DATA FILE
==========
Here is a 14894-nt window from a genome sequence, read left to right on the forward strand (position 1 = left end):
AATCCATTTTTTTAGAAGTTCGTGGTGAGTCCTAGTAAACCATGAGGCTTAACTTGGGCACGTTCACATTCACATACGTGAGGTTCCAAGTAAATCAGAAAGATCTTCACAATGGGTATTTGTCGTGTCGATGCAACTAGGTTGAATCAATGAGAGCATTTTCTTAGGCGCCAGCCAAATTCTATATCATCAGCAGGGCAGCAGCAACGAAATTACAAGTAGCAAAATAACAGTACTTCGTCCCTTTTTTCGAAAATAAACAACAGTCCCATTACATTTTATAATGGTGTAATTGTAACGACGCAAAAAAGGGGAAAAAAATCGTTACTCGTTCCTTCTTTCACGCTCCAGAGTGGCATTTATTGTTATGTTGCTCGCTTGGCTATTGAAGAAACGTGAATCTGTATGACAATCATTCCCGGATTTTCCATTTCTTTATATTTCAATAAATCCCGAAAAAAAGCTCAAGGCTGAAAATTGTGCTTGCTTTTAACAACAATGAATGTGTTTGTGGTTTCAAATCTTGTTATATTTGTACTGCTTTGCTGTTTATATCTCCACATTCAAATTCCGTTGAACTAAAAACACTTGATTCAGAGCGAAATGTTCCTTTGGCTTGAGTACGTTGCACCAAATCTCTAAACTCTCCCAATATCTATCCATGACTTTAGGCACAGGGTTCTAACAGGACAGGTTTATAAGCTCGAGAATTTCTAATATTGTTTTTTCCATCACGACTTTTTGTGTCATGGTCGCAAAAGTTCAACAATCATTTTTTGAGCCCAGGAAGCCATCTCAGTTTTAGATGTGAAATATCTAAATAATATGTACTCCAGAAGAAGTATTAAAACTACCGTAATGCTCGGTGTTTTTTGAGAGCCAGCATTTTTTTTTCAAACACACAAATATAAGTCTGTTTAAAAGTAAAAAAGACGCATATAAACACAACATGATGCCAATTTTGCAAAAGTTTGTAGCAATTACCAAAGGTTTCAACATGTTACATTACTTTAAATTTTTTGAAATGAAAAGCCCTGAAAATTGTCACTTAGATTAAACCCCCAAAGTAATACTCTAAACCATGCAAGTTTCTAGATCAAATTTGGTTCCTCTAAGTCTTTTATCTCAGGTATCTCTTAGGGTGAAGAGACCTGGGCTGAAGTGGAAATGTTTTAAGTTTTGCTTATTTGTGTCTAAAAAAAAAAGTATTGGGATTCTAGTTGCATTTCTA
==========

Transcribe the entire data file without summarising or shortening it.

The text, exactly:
Here is a 14894-nt window from a genome sequence, read left to right on the forward strand (position 1 = left end):
AATCCATTTTTTTAGAAGTTCGTGGTGAGTCCTAGTAAACCATGAGGCTTAACTTGGGCACGTTCACATTCACATACGTGAGGTTCCAAGTAAATCAGAAAGATCTTCACAATGGGTATTTGTCGTGTCGATGCAACTAGGTTGAATCAATGAGAGCATTTTCTTAGGCGCCAGCCAAATTCTATATCATCAGCAGGGCAGCAGCAACGAAATTACAAGTAGCAAAATAACAGTACTTCGTCCCTTTTTTCGAAAATAAACAACAGTCCCATTACATTTTATAATGGTGTAATTGTAACGACGCAAAAAAGGGGAAAAAAATCGTTACTCGTTCCTTCTTTCACGCTCCAGAGTGGCATTTATTGTTATGTTGCTCGCTTGGCTATTGAAGAAACGTGAATCTGTATGACAATCATTCCCGGATTTTCCATTTCTTTATATTTCAATAAATCCCGAAAAAAAGCTCAAGGCTGAAAATTGTGCTTGCTTTTAACAACAATGAATGTGTTTGTGGTTTCAAATCTTGTTATATTTGTACTGCTTTGCTGTTTATATCTCCACATTCAAATTCCGTTGAACTAAAAACACTTGATTCAGAGCGAAATGTTCCTTTGGCTTGAGTACGTTGCACCAAATCTCTAAACTCTCCCAATATCTATCCATGACTTTAGGCACAGGGTTCTAACAGGACAGGTTTATAAGCTCGAGAATTTCTAATATTGTTTTTTCCATCACGACTTTTTGTGTCATGGTCGCAAAAGTTCAACAATCATTTTTTGAGCCCAGGAAGCCATCTCAGTTTTAGATGTGAAATATCTAAATAATATGTACTCCAGAAGAAGTATTAAAACTACCGTAATGCTCGGTGTTTTTTGAGAGCCAGCATTTTTTTTTCAAACACACAAATATAAGTCTGTTTAAAAGTAAAAAAGACGCATATAAACACAACATGATGCCAATTTTGCAAAAGTTTGTAGCAATTACCAAAGGTTTCAACATGTTACATTACTTTAAATTTTTTGAAATGAAAAGCCCTGAAAATTGTCACTTAGATTAAACCCCCAAAGTAATACTCTAAACCATGCAAGTTTCTAGATCAAATTTGGTTCCTCTAAGTCTTTTATCTCAGGTATCTCTTAGGGTGAAGAGACCTGGGCTGAAGTGGAAATGTTTTAAGTTTTGCTTATTTGTGTCTAAAAAAAAAAGTATTGGGATTCTAGTTGCATTTCTA